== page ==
Videos by Jessie Stead
Saturday, January 3, 2015 at 8:00 pm, $7-10
Video chat Q & A with Jessie following the screening!
Chicago premiere of Meanwhile At The Moon Hotel!
Return to the Moon Hotel: a selection of recent solo and collaborative cinema works by Jessie Stead, including Page 59, Ambient Whiskey Slap, and the Chicago premiere of Meanwhile at the Moon Hotel, from the Nocturnes episodics: “A reverie in 10 overlapping Meanwhiles at a downloaded lunar hotel…”
BIO: Jessie Stead is a New York based artist working with installation, cinema, music, collaboration and other overlapping disciplines.
Filed under: artist in attendance
, new media
RUN OF LIFE Experimental
Documentary Series Sidebar
Post Screening Discussion
with Jeanne Galatzer-Levy of the JANE Collective
Friday, January 9th at 7:00 pm, $10
The Nightingale is delighted to present the Chicago premiere of the new documentary VESSEL. Dr. Rebecca Gomperts sails a ship around the world, providing abortions at sea for women with no legal alternative. Her idea begins as flawed spectacle, faced with governmental, religious, and military blockade. But with each roadblock comes a more refined mission, until Rebecca realizes she can use new technologies to bypass law – and train women to give themselves abortions using WHO-researched protocols with pills.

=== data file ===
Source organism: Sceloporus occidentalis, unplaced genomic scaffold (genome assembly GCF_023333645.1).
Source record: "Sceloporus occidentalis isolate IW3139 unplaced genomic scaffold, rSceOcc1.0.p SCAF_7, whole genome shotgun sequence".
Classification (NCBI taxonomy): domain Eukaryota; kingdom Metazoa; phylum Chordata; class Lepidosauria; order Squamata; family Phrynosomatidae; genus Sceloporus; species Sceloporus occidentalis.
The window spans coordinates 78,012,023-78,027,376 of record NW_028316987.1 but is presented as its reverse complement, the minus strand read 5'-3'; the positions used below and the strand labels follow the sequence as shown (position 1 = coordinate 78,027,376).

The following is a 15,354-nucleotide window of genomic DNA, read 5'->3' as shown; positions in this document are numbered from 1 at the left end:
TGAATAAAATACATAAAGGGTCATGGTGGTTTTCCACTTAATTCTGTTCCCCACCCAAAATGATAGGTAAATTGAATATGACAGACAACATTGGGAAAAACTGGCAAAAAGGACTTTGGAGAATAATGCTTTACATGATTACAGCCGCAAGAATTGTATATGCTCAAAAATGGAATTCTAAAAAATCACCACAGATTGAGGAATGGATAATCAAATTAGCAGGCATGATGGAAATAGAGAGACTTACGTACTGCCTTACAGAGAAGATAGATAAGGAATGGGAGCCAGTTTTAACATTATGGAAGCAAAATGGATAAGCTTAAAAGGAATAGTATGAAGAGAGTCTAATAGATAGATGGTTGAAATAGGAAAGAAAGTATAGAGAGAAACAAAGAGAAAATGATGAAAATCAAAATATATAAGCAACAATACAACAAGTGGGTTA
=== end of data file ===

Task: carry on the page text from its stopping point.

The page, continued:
From there we witness her create an underground network of emboldened, informed activists who trust women to handle abortion themselves. Vessel is Rebecca’s story: one of a woman who hears and answers a calling, and transforms a wildly improbable idea into a global movement.
Dir. Diana Whitten // 88:00 // USA // 2014 // HD Video
Preceeded by a reading from
JANE: Documents From Chicago’s Clandestine Abortion Service 1968-1973
Post Screening Discussion with Jeanne Galatzer-Levy of the JANE Collective
The first 40 ticket holders will receive a free copy of JANE: purchased from Microcosm Publishing in Portland, OR.
Filed under: documentary
RUN OF LIFE Experimental
Screening at Constellation
(3111 N. Western Ave.)
Monday, December 15th at 7:00pm
Featuring storyteller, Katie Williams